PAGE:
“It’s easy to get C.E.O.s to come in on the first day of his presidency and warn them they are on watch,” Mr. Paul said. “I believe a lot of the C.E.O.s in that room want do the right thing and create jobs in America, but the realities of Wall Street pressure and a globalized economy leads them to offshore a lot of these jobs.”
Mr. Paul added that “there are a lot of villains to go around” and that he hoped Mr. Trump would send a similar message to Wall Street chiefs like Stephen A. Schwarzman, chief executive of Blackstone, and Jamie Dimon of JPMorgan Chase, both of whom sit on an advisory panel of private-sector leaders Mr. Trump created last month.
Mr. Trump made clear on Monday that his plan to reshape the economy and revive the manufacturing sector went beyond exhortations, however. Taxes are up next, he suggested, and when it comes to tax policy, one of his top priorities is to punish American companies that move jobs abroad.
To curb such behavior, Mr. Trump said, he plans to impose a “substantial” border tax on such firms. In the past, he has said the tariff could be as high as 35 percent.
The logistics of such a tax continue to befuddle both Republicans and Democrats. Many wonder what penalties companies such as General Motors, which already has a plant in Mexico, might face, or what would happen to a technology giant such as Apple that has contracts with manufacturers in China but does not manufacture there itself.
It also remains unclear whether the threat would be carried out as part of a broader tax overhaul or would be imposed through executive powers. While Congress generally sets tax policy, the president does have authority to impose tariffs under certain circumstances.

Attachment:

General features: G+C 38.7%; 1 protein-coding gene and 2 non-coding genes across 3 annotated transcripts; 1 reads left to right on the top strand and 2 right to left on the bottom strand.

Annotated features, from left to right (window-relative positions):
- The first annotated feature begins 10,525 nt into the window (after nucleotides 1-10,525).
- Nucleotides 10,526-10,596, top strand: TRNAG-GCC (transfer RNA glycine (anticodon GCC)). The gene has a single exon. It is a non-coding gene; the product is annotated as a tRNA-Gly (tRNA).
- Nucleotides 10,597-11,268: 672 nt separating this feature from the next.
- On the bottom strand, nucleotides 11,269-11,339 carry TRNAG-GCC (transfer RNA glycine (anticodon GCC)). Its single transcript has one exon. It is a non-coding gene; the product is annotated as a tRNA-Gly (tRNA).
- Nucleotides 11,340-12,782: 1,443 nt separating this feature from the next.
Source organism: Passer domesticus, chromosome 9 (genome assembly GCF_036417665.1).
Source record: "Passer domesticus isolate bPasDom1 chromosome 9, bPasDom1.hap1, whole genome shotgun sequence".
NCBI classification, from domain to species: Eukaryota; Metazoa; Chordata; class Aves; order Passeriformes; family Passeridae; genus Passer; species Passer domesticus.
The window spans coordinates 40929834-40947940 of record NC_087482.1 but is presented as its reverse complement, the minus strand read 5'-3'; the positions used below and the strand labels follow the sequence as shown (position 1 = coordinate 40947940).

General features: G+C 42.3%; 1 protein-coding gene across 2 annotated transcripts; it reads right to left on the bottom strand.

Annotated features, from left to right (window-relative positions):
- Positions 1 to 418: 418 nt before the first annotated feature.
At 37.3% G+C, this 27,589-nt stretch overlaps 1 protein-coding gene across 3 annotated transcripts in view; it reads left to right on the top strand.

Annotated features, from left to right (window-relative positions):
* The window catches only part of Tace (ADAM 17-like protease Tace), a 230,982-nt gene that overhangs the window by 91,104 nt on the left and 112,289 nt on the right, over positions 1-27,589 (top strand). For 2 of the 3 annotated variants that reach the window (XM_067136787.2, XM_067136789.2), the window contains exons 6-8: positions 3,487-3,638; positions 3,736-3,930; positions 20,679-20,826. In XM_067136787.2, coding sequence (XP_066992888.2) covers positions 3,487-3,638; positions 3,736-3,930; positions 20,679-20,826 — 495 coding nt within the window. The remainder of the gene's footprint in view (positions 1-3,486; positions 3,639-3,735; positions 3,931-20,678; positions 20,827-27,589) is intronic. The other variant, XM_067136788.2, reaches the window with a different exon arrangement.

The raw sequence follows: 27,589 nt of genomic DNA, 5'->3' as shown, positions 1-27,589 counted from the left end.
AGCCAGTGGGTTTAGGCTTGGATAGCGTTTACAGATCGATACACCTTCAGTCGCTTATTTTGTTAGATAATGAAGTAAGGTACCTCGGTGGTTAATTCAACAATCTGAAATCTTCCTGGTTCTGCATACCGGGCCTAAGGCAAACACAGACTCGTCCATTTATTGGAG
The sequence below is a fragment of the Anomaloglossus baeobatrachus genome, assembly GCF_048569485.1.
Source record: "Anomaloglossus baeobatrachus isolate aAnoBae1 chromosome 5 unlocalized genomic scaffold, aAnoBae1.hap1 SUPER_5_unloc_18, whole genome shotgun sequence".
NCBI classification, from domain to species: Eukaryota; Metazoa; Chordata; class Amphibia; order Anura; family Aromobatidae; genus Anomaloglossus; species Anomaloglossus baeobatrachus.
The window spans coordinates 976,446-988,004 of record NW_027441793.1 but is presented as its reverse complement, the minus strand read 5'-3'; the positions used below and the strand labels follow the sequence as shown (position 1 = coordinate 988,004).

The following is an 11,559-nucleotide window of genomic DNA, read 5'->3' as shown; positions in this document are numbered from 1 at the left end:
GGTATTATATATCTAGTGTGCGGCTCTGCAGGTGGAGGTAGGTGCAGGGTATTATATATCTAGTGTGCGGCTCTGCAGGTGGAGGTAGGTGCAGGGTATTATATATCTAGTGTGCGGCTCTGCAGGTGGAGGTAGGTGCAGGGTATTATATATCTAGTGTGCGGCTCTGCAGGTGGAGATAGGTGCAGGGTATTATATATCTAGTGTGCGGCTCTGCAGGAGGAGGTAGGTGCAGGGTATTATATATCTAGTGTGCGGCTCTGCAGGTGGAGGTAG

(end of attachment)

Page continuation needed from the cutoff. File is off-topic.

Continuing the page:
Michael R. Strain of the conservative American Enterprise Institute said that Mr. Trump’s idea to punish companies for sending jobs abroad was a protectionist proposal and that he anticipated corporate backlash if it came to fruition.
“Everything he’s said about this has been so vague and ill defined, it’s hard to think about it sensibly,” Mr. Strain said. “It could be that the business community really starts pushing back against this stuff and it becomes a broader fight.”
During the meeting on Monday, Mr. Trump also made the case that building in the United States would soon become a more cost-effective proposition because of his plans to cut the corporate tax rate to 15 or 20 percent and to reduce regulations.
He pointed to onerous environmental regulations as one area where changes could be on the way, and he insisted that, despite the more lax regulatory environment, protections would improve under his administration.
“There will be advantages to companies that do indeed make their products here,” Mr. Trump said.
Of course, financial considerations like taxes and regulations alone do not guide corporate decision making.
Terry Gou, the chairman and founder of the Foxconn Technology Group, the largest contract electronics manufacturer in the world, is weighing a major investment to build a factory in the United States.
Mr. Gou, speaking at a company event in Taiwan on Sunday, suggested that the factory, a $7 billion plant making flat-panel screens, could create 30,000 to 50,000 jobs and that Pennsylvania was the front-runner as a likely location.
Technology analysts were puzzled by the job projections Mr. Gou described because flat-panel displays, like computer chips, are produced in highly automated factories. But if Foxconn does proceed with a factory in the United States, it will be as much a matter of the politics of trade as the industrial economics of high-tech manufacturing, analysts said.
Foxconn is based in Taiwan, but its largest operations are in China. Apple is its biggest customer, representing about half of Foxconn’s sales, and opening an American plant might be a way to alleviate White House pressure on Asian exporters like China and Taiwan.
This article was originally published on nytimes.com on 1/24/17.